The first day of Swarm Orange Summit 2019 was marked by broader questions of how to scale the network and in the search for possible solutions.

Swarm’s mission is to provide censorship resistant storage and communication infrastructure for a sovereign digital society – emphasized Swarm’s team lead, Viktor Tron, opening the three days of talks and presentations. To make that possible, the team working hard to make the network stable, scalable and ultimately economically sustainable.

Building this kind of a storage and communication layer raises certain questions that need to be solved, Tron added, such as discoverability (how can nodes find each other in the network), imposition (how a recipient can expect to receive messages from a sender), interactivity (what throughput and latency is tolerated/required) and privacy (how much information is leaked).

As Viktor pointed out, the underlying decentralized node architecture of Swarm enables it to have a certain type of an overlay network which in turns enables different messaging strategies. The current structure already enables some services that use these strategies, e.g. chats or notifications.
Continuing his talk, he explained that as a storage layer Swarm works as a distributed chunk store. This means that data is stored and transmitted in chunks, which are immutable and can be verified locally. A chunk-based content delivery enables Swarm to have some very interesting services that are a step away from today’s centralized counterparts: anonymous websites, blogs or dapps, verified content delivery, zero-leak communication channels, forums, offline mailboxing etc.

How to drive participation? Incentives.

Next up was Racin Nygaard from University of Stavanger. His talk focused on motivating increased participation with incentives. He began with explaining the concept of proof of storage that verifies that the nodes in the system are behaving desirably.

The logic goes, Nygaard said, if we have a reliable proof that certain nodes are behaving accordingly and have a certain reputation, we can, with proper incentives and low entry barriers, motivate more people to run a storage node, which are a crucial part of decentralization. But at the moment we have mostly centralized incentives models that are not really suitable for would be node owners. The benefit of a decentralized model is that data owners and storage nodes can agree on data access terms directly through a smart contract, not via a central authority that sets fix pricing models, Nygaard concluded.

Artificial scarcity that current copyright enforcement creates is becoming increasingly inadequate, Daniel A. Nagy from Swarm began the following talk, titled Decentralized social media incentives. Additionally, he believes, the advertising entwined in the model doesn’t support creators in the best way and has become intrusive.

In this high-level overview Nagy looked at some possible solutions to the problem and their shortcomings. According to him, we have some transitional models, like Spotify, Yandex.music and Steemit, that have different benefits, e.g. incentives, analytics and ranking. Unfortunately, in some cases these incentives are very difficult to implement in a decentralized world and come with some critical shortcomings.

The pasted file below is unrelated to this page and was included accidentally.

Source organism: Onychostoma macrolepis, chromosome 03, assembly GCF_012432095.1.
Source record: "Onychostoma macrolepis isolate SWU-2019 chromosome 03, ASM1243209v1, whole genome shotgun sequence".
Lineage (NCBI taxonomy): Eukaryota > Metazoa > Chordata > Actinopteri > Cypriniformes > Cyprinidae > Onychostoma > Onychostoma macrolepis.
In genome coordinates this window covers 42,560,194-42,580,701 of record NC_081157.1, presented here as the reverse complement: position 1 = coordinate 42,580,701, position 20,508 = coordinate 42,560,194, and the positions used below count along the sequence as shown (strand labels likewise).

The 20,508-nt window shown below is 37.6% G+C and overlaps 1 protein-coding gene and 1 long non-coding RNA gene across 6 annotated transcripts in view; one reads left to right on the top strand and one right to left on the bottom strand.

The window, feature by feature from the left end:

We also have emerging alternatives, such as the crowdfunding model and ranking-based funding and there are some radical solutions, that Nagy proposed. An example of more radical approach would be a collaborative creation, component library (some components are already done and can be reused, e.g. a movie script) and forks.

Making the network more resistant and scalable

After the lunch break Vero Estrada-Galiñanes talked the crowd through entanglements and why they would make a good feature for Swarm. She demonstrated how a storage network can increase fault- tolerance and security through alpha entanglement codes that can mix files in a system. Their main benefit, which Vero demonstrated, in a p2p system is that in an environment of poor peer availability these entanglements are less affected by it since they need only a few data blocks to repair failures.

How can we scale sharing of encrypted data, was the question that Michael Egorov from NuCypher addressed in his talk. In it he compared different ways to share encrypted data: one way is to use “updateable trees of keys”, another is to use proxy re-encryption. The answer, which one to use, is different, depending on scalability (in number of users, volume of data and time) requirements, as well as a threat model, Egorov pointed out.

No data persistency, no data

Just before the last talk of the day Daniel Nagy addressed a hot topic in Swarm — persistency of data. What makes persistency difficult in Swarm is foremost churn, meaning nodes join and leave the network, stressed Nagy. Even when nodes leave data needs to be moved around and since nodes join and leave the network constantly, what should be edge circumstances are actually normal operating conditions.

There are also the problems of spam, which makes other data unavailable and there is an inherent tension in making Swarm censorship-resistant as well as spam-resistant. He discussed the problems of opportunity costs and misaligned incentives (less profitable content has less ingrained incentives to be stored, while on the other side there’s the tragedy of the commons where if everyone gets paid for storing some might want to offload storing less profitable data to others in favour of more profitable one). Nagy believes that the SWAP incentivisation protocol alleviates some of these concerns.

Ralph Pichler rounded up the roster of talks for the day with the updates that were implemented into the Swap, Swear and Swindle framework in the year following the last Swarm Orange Summit.